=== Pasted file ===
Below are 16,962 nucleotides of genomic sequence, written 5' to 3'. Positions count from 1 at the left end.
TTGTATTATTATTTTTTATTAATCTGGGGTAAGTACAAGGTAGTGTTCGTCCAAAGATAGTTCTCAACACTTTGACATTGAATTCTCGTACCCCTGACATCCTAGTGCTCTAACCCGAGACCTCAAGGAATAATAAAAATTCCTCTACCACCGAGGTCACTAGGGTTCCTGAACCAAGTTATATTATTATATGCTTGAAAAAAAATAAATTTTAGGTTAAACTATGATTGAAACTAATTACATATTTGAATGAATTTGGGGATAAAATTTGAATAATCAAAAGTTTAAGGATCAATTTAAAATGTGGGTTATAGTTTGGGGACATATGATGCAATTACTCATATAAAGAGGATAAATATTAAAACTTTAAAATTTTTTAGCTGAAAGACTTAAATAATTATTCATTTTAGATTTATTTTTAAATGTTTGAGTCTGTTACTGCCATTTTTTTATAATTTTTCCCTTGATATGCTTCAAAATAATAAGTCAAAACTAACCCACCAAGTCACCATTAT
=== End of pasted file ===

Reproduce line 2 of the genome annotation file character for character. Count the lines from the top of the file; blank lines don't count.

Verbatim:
TTGTATTATTATTTTTTATTAATCTGGGGTAAGTACAAGGTAGTGTTCGTCCAAAGATAGTTCTCAACACTTTGACATTGAATTCTCGTACCCCTGACATCCTAGTGCTCTAACCCGAGACCTCAAGGAATAATAAAAATTCCTCTACCACCGAGGTCACTAGGGTTCCTGAACCAAGTTATATTATTATATGCTTGAAAAAAAATAAATTTTAGGTTAAACTATGATTGAAACTAATTACATATTTGAATGAATTTGGGGATAAAATTTGAATAATCAAAAGTTTAAGGATCAATTTAAAATGTGGGTTATAGTTTGGGGACATATGATGCAATTACTCATATAAAGAGGATAAATATTAAAACTTTAAAATTTTTTAGCTGAAAGACTTAAATAATTATTCATTTTAGATTTATTTTTAAATGTTTGAGTCTGTTACTGCCATTTTTTTATAATTTTTCCCTTGATATGCTTCAAAATAATAAGTCAAAACTAACCCACCAAGTCACCATTAT